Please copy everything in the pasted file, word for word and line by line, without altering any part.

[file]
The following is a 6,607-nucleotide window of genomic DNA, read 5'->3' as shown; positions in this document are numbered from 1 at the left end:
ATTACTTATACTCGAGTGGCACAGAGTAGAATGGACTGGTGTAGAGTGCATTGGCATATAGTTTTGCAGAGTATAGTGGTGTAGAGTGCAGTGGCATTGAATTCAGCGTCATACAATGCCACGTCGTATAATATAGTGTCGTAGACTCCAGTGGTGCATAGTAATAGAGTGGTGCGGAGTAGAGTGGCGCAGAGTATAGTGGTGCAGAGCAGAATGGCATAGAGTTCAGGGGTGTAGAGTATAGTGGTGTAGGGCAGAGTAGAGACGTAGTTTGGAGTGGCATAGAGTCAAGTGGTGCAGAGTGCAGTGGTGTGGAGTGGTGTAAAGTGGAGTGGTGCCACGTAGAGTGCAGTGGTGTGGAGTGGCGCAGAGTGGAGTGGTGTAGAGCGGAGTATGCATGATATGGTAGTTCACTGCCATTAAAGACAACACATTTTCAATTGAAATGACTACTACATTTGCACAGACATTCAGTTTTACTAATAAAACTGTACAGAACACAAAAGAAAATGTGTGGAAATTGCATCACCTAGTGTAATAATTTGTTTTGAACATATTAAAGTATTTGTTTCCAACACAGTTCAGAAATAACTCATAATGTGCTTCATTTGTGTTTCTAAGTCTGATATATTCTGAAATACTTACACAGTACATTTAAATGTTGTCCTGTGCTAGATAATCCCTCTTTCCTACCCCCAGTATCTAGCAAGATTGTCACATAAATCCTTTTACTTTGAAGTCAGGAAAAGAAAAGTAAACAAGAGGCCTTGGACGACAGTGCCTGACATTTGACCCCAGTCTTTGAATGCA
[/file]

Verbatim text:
The following is a 6,607-nucleotide window of genomic DNA, read 5'->3' as shown; positions in this document are numbered from 1 at the left end:
ATTACTTATACTCGAGTGGCACAGAGTAGAATGGACTGGTGTAGAGTGCATTGGCATATAGTTTTGCAGAGTATAGTGGTGTAGAGTGCAGTGGCATTGAATTCAGCGTCATACAATGCCACGTCGTATAATATAGTGTCGTAGACTCCAGTGGTGCATAGTAATAGAGTGGTGCGGAGTAGAGTGGCGCAGAGTATAGTGGTGCAGAGCAGAATGGCATAGAGTTCAGGGGTGTAGAGTATAGTGGTGTAGGGCAGAGTAGAGACGTAGTTTGGAGTGGCATAGAGTCAAGTGGTGCAGAGTGCAGTGGTGTGGAGTGGTGTAAAGTGGAGTGGTGCCACGTAGAGTGCAGTGGTGTGGAGTGGCGCAGAGTGGAGTGGTGTAGAGCGGAGTATGCATGATATGGTAGTTCACTGCCATTAAAGACAACACATTTTCAATTGAAATGACTACTACATTTGCACAGACATTCAGTTTTACTAATAAAACTGTACAGAACACAAAAGAAAATGTGTGGAAATTGCATCACCTAGTGTAATAATTTGTTTTGAACATATTAAAGTATTTGTTTCCAACACAGTTCAGAAATAACTCATAATGTGCTTCATTTGTGTTTCTAAGTCTGATATATTCTGAAATACTTACACAGTACATTTAAATGTTGTCCTGTGCTAGATAATCCCTCTTTCCTACCCCCAGTATCTAGCAAGATTGTCACATAAATCCTTTTACTTTGAAGTCAGGAAAAGAAAAGTAAACAAGAGGCCTTGGACGACAGTGCCTGACATTTGACCCCAGTCTTTGAATGCA